“In one of the studies, nine rhesus macaque monkeys, which share 93 percent of the same DNA as humans, were injected with SARS-CoV-2, the virus that causes COVID-19. The virus quickly spread and all of the animals developed viral pneumonia, though all of them recovered within 28 days,” The Hill reported.
“Our partnership with Bharat Biotech will accelerate our vaccine candidate through the next phases of development,” Jefferson Vaccine Institute Director Matthias Schnell said. “We will be able to complete animal testing and move to a phase 1 clinical trial [in humans] rapidly.”
“Animal studies have raised expectations, too. Researchers at Beth Israel Deaconess Medical Center on Wednesday published research showing that a prototype vaccine effectively protected monkeys from infection with the virus,” the article said. “The findings will pave the way to development of a human vaccine, said the investigators.”
“Once they’ve determined an animal’s coronavirus symptoms, [Utah State University Professor Brett] Hurst said they can treat the animals with the drugs that proved to be successful in the human-cell model,” the report said.
“Another thing that was similar to humans is that most of the animals [primates] didn’t get sick, visibly ill, but there were a couple that did,” said Dr. Skip Bohm, chief veterinary medical officer of the Tulane National Primate Research Center.
“One way to find out whether vaccines can prevent transmission would be to study them in animals that are naturally susceptible to the virus and seem capable of spreading it, such as ferrets and hamsters, says [University of Pittsburgh Center for Vaccine Research aerobiologist Douglas] Reed,” the article said.
“When researchers identify the genetic sequence of a protein or enzyme that is essential to the virus’s replication, they then look for a compound that blocks it, called the inhibitor. The compounds are developed into a drug that not only lasts long enough in the body to kill the virus but is also nontoxic,” the report said. “Only then can it move to animal trials and, eventually, human trials.”
“CureVac said late last week that its lead COVID-19 vaccine candidate generated ‘high levels’ of virus-neutralizing titers in animal models and that it ‘has the potential to induce a strong immunologic response to neutralize SARS-CoV-2,'” the report said.
Two Lawrence Livermore National Laboratory researchers will collaborate with scientists from the University of New Mexico and the Tulane National Primate Research Center.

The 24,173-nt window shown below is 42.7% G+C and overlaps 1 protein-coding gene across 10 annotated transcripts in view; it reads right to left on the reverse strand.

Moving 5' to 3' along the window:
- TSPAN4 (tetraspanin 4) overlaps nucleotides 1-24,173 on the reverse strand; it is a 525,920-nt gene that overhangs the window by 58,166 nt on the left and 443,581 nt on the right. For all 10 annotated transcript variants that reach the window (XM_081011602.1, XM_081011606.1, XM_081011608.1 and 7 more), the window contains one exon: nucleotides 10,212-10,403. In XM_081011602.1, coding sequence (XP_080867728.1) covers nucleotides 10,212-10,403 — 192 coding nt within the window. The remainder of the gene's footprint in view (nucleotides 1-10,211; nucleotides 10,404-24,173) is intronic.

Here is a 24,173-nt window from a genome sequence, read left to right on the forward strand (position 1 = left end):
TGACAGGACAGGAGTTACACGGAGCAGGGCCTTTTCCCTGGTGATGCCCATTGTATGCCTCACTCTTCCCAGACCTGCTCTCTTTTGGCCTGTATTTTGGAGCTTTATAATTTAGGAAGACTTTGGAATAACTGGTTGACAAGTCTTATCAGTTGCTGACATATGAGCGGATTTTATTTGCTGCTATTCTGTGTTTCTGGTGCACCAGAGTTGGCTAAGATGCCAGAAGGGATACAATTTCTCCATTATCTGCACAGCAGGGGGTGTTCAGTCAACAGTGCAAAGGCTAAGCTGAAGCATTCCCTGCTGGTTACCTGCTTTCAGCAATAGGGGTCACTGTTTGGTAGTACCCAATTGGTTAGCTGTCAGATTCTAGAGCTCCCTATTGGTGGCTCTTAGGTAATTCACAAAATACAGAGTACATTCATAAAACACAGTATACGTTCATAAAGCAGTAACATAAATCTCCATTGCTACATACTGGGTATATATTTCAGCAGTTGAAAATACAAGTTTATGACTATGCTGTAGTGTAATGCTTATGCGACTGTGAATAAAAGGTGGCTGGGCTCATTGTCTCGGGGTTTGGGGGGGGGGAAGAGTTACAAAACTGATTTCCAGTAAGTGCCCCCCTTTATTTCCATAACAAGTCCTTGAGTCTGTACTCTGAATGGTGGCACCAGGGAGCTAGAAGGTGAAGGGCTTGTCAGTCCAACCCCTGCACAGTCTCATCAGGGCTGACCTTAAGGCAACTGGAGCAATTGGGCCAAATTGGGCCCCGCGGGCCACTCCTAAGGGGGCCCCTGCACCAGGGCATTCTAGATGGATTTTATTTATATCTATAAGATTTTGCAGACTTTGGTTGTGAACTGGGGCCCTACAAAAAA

“Lab researchers see the [nanolipoprotein particles] NLPs platform as a flexible tool that can broadly be applied to developing vaccines for different pathogens,” the press release said.
The article said:
“‘These interim phase 1 data, while early, demonstrate that vaccination with mRNA-1273 elicits an immune response of the magnitude caused by natural infection starting with a dose as low as 25 µg,’ Dr. Tal Zaks, the chief medical officer at Moderna, said in the statement. When combined with data from the mouse study, these results ‘substantiate our belief that mRNA-1273 has the potential to prevent COVID-19 disease and advance our ability to select a dose for pivotal trials.’”
“The neutralizing antibody and safety results from the Phase 1 clinical study are promising for the Moderna mRNA vaccine candidate and supportive to proceed forward with the planned Phase 2 studies,” RenovaCare Chief Scientific Officer Robin Robinson told STAT.
The health-oriented news website reported: “Vaccination with the candidate vaccine, provisionally labeled mRNA-1273, also prevented viral replication in the lungs of mice in preclinical testing, the [Moderna’s] statement said.”
“Chinese researchers have successfully identified multiple highly potent neutralizing antibodies against SARS-CoV-2, the virus that causes COVID-19, from convalescent plasma by high-throughput single-cell sequencing, according to a new study published in Cell on Sunday. … New results from animal studies showed that neutralizing antibodies provide a potential cure for COVID-19 as well as a means for short-term prevention, which marks a major milestone in the fight against the pandemic,” the report said.